It’s no surprise that a show you probably didn’t know about closed. But maybe someone who was in it will create a better one someday.
Not to pressure the stars of “Piano Man,” an ill-advised tribute to Elton John and Billy Joel which came and went quickly at the V Theater. It was a learning curve for young producer Ethan Walker, who was gracious enough to not oppose a review even though he volunteered it was only “30 percent of what it needs to be” after three weeks.
Walker was back in his native Australia last week. But venue operator David Saxe said the producer had decided the other 70 percent was beyond hope with the meter running. If he didn’t like it, Saxe said he asked, “Then why are you doing it?”
The new-to-Vegas producer seemed to have better luck with his touring “Ireland — the Show.” Since Walker had been a professional Irish dancer, you have to assume he had more passion for it than Billy Joel songs. The revue played like cruise ship fare for a captive audience, not one presented with tough ticket-buying choices.
Ignorance of the marketplace can’t be an excuse for “Sexxy,” a Las Vegas revue helmed by veteran dancer Jennifer Romas. Or “Alice,” a late-night offering born in the entertainment community, which steps up to a monthly run in the Hard Rock Hotel’s Vinyl on Feb. 17.
“Alice,” billed as “a Steampunk Concert Fantasy” is co-created by Anne Martinez. She sang in both the topless vampire epic “Bite” and the generic disco tribute “Dancing Queen.” The first played for years. The second didn’t last much longer than “Piano Man.” So she has witnessed the difference between a show with a fun sales hook and one better for the ships.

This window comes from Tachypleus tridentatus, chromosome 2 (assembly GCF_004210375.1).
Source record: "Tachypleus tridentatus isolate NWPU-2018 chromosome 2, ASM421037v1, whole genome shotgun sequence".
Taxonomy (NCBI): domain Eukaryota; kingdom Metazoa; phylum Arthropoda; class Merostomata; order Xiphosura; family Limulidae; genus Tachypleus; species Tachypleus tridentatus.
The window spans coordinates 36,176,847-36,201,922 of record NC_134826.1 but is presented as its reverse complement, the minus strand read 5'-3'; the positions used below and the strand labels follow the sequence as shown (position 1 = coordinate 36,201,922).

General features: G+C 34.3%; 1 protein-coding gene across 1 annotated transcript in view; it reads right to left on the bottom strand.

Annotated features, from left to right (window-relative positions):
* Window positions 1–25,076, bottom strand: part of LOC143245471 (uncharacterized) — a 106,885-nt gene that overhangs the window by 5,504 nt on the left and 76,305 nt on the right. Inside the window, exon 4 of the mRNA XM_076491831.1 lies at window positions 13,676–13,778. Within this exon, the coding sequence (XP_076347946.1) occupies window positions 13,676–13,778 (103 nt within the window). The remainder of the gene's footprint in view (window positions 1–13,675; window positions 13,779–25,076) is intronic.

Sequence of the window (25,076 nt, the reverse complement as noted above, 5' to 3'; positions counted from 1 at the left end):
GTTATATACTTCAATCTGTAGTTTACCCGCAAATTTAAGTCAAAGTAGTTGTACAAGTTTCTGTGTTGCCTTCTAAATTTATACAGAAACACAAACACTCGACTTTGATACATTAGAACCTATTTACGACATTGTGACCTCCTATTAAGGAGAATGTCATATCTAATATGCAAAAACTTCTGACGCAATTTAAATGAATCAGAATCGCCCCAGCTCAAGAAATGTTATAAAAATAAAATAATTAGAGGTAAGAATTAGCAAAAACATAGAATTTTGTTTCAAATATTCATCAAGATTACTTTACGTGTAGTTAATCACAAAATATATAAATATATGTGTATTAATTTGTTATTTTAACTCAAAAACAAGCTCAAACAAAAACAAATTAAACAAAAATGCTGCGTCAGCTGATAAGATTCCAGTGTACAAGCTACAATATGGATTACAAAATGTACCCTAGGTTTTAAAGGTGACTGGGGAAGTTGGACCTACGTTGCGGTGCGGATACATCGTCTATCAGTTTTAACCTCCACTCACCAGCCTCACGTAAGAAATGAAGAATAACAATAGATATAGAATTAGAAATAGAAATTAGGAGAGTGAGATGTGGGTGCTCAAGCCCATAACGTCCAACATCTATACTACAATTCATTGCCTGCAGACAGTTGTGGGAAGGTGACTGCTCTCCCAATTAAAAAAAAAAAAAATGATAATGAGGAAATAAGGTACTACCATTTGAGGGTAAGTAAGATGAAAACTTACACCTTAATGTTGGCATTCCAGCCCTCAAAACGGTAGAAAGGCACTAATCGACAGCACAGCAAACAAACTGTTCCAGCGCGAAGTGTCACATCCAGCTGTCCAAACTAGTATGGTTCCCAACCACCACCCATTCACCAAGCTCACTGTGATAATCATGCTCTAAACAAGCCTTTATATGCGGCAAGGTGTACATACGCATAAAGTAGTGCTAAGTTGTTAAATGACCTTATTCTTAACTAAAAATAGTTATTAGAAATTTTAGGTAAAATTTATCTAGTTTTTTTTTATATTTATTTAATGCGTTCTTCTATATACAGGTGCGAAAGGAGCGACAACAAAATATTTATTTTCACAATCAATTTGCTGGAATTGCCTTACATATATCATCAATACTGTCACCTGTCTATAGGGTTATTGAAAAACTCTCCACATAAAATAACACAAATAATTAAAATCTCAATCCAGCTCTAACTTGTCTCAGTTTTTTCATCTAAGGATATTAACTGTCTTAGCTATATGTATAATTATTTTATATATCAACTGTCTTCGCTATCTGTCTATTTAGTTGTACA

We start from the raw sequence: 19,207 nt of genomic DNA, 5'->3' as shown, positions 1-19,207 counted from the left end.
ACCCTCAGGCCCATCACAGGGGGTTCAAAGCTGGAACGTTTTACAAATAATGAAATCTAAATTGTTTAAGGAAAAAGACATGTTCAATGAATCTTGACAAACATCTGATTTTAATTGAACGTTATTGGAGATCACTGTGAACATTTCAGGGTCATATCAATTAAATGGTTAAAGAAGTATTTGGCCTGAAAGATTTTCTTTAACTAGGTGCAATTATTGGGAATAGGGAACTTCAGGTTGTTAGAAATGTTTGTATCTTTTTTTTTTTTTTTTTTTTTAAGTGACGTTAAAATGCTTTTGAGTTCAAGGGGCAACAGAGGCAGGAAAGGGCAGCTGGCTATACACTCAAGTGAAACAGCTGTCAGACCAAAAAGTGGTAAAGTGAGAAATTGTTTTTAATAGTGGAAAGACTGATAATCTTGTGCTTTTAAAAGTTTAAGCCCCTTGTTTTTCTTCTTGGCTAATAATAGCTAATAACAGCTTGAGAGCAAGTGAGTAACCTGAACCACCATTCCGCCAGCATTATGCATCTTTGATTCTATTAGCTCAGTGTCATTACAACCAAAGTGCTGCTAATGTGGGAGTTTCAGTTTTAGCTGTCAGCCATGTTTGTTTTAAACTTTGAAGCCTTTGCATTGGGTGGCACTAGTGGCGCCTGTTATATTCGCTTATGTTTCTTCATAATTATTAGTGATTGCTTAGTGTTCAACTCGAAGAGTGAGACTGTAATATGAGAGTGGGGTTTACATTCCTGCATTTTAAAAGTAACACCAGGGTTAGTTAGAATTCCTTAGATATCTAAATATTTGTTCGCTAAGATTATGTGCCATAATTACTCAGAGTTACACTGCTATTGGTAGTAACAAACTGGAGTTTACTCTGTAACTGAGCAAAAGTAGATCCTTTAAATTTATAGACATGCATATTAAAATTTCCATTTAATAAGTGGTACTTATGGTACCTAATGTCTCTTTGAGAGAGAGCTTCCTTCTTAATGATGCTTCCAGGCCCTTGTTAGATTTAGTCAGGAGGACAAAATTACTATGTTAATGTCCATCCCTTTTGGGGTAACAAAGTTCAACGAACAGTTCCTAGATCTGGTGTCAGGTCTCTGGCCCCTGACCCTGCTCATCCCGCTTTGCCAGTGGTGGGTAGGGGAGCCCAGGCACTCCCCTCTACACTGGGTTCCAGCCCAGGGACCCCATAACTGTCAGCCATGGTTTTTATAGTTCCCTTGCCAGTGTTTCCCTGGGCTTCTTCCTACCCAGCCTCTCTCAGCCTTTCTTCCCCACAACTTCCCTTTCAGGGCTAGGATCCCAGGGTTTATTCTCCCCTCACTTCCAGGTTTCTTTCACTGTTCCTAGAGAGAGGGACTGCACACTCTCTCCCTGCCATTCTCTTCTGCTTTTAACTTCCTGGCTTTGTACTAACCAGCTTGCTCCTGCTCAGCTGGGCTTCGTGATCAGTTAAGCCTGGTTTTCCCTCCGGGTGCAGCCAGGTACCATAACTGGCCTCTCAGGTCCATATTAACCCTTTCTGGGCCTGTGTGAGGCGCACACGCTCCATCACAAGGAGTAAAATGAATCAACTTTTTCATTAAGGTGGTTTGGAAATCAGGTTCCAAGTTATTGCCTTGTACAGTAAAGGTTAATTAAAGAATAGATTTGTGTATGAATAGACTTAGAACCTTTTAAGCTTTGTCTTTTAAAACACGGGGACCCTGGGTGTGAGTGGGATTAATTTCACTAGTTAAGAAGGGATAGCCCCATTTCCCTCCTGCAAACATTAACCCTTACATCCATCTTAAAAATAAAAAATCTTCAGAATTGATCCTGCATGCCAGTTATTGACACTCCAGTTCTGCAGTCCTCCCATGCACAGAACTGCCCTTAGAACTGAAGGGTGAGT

“I think that’s the challenge for every producer out here. How do I get my tickets sold? What makes my show unique?” Martinez says. “Alice” collaborator Savannah Smith was one of the “Piano Man” singers. “It’s so heartbreaking. Our friends are out of work and we know how much hard work goes into it.”
Romas, however, says “Sexxy” has “actually taught me a lot of the back end, why some of those things happen that you don’t understand as a performer.” Before, she would ask, “Why can’t I have new shoes or better costumes?”
Now she knows, “They just don’t happen overnight.”
Romas might even understand why a show would open when it’s only 30 percent of what it needs to be.
“My intention was to get (‘Sexxy’) up and running and then have four weeks to tweak it (before press night),” she says. “But that became second to putting all the other stuff together,” from payroll and budgeting to social media and advertising.
“Not that (the content) is the least of my worries right now,” she adds. “But if you don’t have these other background things in place, your show can be the best thing and it doesn’t matter.”
Contact reporter Mike Weatherford at firstname.lastname@example.org or 702-383-0288.